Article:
- After learning the Rolling' Stones asked Donald Trump to not play any of their music at his campaign events, Indie country star Luanne Hunt offers the candidate an original tune to use, free of charge. The song is titled "The Last of the Brave Ones" and Hunt says it is a fitting tribute to Trump, pointing out his bravery and other unique attributes.
- 1888 PressRelease
After learning the Rolling’ Stones asked Donald Trump to not play any of their music at his campaign events, Indie country star Luanne Hunt offers the candidate an original tune to use, free of charge. The song is titled “The Last of the Brave Ones” and Hunt says it is a fitting tribute to Trump, pointing out his bravery and other unique attributes.
Shocked upon hearing that the Rolling Stones asked Donald Trump to stop using their songs at his campaign events, independent country music star Luanne Hunt announced today the candidate is welcome to use her original song, “The Last of the Brave Ones,” free of charge.
In a statement to the media on May 4, the Rolling Stones said they have not given permission to the Trump campaign to use their songs and requested that they cease all use of them immediately.
Hunt, a critically-acclaimed, award-winning recording artist, released her Trump-inspired tune “Last of the Brave Ones” through a YouTube video earlier this year. She said it accurately reflects Trump’s courage, as well as his passion to help America.
“I have always admired Mr. Trump, so I was very excited when I heard he was running for president,” said Hunt, who is best known for her hit “Christmas Without You,” which was named last December by Sweden’s largest daily newspaper, Dagens Nyheter, among its Top 25 Christmas Songs of All-Time.
“My lyrics talk about his bravery in the face of opposition, especially against the ‘wolves’ that seem willing to stop at nothing to bring him down.
“‘Start Me Up’ and all of the Stones’ songs are great, but in my opinion, ‘The Last of the Brave Ones’ is a perfect fit for Mr. Trump’s campaign. And he is welcome to use it without paying me a cent.”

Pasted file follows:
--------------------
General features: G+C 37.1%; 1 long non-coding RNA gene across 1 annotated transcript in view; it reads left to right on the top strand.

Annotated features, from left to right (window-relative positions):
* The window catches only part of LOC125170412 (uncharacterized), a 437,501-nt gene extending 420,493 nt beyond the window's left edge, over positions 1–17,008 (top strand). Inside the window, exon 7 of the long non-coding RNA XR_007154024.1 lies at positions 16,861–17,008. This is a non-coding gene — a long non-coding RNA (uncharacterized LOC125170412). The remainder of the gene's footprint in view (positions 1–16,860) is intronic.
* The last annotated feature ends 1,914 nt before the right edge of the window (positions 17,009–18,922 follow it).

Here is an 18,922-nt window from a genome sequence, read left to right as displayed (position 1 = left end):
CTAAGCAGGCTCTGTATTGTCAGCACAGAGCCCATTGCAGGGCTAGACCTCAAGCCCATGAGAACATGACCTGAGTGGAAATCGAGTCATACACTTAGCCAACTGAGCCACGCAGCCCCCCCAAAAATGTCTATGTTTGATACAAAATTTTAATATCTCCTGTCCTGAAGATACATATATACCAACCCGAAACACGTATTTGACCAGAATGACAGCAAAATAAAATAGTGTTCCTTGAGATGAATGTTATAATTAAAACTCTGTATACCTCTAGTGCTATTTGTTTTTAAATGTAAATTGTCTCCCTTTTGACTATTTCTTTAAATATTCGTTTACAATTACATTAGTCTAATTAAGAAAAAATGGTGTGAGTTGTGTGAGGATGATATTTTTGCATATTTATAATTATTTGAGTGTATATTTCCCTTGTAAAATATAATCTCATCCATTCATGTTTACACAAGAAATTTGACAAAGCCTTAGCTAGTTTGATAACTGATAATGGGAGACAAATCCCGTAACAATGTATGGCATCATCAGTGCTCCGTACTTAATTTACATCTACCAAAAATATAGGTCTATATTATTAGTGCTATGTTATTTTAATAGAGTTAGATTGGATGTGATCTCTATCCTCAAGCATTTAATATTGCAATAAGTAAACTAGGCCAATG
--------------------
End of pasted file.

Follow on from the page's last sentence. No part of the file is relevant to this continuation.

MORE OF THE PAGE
Hunt recorded “The Last of the Brave Ones” at a studio in Apple Valley, California, former home of the legendary singing cowboy Roy Rogers. Her seasoned players include guitarist Eric Uglum (Alison Krauss, Ralph Stanley), drummer Roger Gillespie (the Coasters, Kenny Loggins, Paul Williams) and Austin Ward (Ricky Skaggs, Sierra Hull).
The High Desert-based trio Harmoni by Three provided the soaring harmony vocals, reminiscent of the 5th Dimension and The Mamas & The Papas.
“Everything came together so beautifully in the studio and it was a truly magical experience,” said Hunt, whose songs have been played on AM, FM, satellite and Internet stations around the world, including Pandora radio. “The song turned out to be a wonderful mix of modern folk with a classic rock twist.”
Hunt has been working hard at making quality music for over 20 years. Her efforts paid off big time when her 2007 CD “Breaking Through” produced two hit singles on U.S. and European Charts. The enchanting “Solace in The Wind” reached No. 1 on the European Country Music Association’s chart (Belgium) in July 2010. It also peaked at No. 37 on the Indie World Country Chart, which is the largest and oldest independent music chart in the genre.
Additionally, the song landed on the 2009 Grammy ballot in two categories: Best Country Song and Best Female Country Performance.
Hunt’s latest chart-topper, “Bluer Than the Bluegrass,” has been hailed by fans and critics as one of the best country songs to come along in years.
“‘Bluer Than the Bluegrass’ is superb in more ways than one, showcasing that Luanne Hunt is not only one of the best singer/songwriters on the indie scene right now, she may be one of the most compelling artists in the entirety of it,” said Brett David Stewart, music critic for the Independent Music Spotlight.
Along with being available for viewing on YouTube, “The Last of the Brave Ones” is included on Hunt’s award-winning CD, “Songs from the Valley.” Find it on iTunes and other music download sites.